RESOBOX Addresses Endangered Species in Latest Amigurumi Exhibition

World Amigurumi Exhibition Vol. 5 – Threatened Threads: Protect our Endangered Amigurumi!

Monday, December 9 through Tuesday, March 31, 2020

RESOBOX LIC – 41-26 27th Street, Long Island City

Admission: Free

Exhibition Overview

Amigurumi is the Japanese art of knitting or crocheting adorable stuffed animals and anthropomorphic creatures. The word is a combination of the Japanese words ami, meaning “crocheted” or “knitted,” and nuigurumi, meaning “stuffed doll.”

RESOBOX is hosting their fifth installment of amigurumi dolls, with an all new, refreshing theme and a diverse selection of new crochet artists joining this exhibition. The amigurumi industry is constantly expanding, and so is the World Amigurumi Exhibition at RESOBOX.

RESOBOX, a Japanese cultural community center located in New York, has decided to examine a worldwide and vital problem: endangered species. Supporting endangered species and spreading awareness are important to RESOBOX founders Fumio Tashiro and Takashi Ikezawa.

In total, they’ve gathered pieces from more than 100 artists representing 42 countries. The artists found  endangered species—animals, plants, etc.—located within their regions and recreated them as amigurumi. Using the Red List of Threatened Species published the IUCN (International Union for Conservation of Nature and Natural Resources), which lists species of animals/plants/insects/etc. that are most on the verge of extinction, crochet artists from all over the world have used their creativity to craft beautiful amigurumi pieces to help spread awareness. Please check out the Red List.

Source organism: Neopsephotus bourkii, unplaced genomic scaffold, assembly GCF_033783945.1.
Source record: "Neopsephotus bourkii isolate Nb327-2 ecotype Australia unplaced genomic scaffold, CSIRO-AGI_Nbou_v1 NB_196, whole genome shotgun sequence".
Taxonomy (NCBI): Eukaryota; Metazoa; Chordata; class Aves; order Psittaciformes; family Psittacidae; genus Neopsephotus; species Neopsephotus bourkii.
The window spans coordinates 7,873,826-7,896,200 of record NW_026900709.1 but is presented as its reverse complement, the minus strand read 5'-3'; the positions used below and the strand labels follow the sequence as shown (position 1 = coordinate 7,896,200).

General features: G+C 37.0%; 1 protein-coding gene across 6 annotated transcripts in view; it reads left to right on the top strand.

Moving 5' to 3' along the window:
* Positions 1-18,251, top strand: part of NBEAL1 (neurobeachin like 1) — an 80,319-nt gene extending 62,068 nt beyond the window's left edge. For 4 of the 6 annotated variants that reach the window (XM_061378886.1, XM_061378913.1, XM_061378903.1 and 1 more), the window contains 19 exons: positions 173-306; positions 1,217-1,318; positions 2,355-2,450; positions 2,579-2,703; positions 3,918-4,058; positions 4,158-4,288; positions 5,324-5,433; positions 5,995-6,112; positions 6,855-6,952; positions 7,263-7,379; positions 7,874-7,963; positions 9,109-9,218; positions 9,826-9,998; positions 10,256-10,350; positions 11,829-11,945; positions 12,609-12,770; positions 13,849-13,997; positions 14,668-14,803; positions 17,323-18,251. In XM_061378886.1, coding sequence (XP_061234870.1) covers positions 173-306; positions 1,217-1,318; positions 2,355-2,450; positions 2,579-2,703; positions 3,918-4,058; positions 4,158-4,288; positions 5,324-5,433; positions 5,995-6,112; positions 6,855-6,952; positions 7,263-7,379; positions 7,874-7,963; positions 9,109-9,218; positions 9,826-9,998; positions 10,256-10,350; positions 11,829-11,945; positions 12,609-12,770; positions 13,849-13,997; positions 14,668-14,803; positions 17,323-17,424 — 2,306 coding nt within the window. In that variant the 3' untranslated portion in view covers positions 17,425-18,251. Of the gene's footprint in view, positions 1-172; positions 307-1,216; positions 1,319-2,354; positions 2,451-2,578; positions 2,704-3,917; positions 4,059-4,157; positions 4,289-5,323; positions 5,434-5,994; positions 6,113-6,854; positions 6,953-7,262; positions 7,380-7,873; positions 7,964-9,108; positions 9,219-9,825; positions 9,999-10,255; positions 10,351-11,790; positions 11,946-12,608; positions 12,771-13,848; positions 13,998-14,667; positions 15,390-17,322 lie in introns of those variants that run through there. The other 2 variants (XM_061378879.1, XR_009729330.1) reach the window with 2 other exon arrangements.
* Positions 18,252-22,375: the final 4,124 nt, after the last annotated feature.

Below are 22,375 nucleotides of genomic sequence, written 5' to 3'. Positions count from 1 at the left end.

Through the exhibition, RESOBOX, together with the many amigurumi artists around the world, would like to advocate the importance of protecting the many species on the list.

See the unique and enticing endangered species amigurumi at the World Amigurumi Exhibition vol. 5! What endangered species do you most want to help?

About RESOBOX

The word RESOBOX is Tashiro and Ikezawa’s mashup of the words “resonate” and “box.” The box represents a space for artists to collaborate to create art that resonates. For more information about RESOBOX, please visit their website.

To see super-cute amigurumi patterns, check out this English-language site called Amigurumi Today.

JapanCultureNYC is the English-language website dedicated to all things Japanese in New York City. Discover your next favorite Japanese anything at JapanCulture-NYC.com.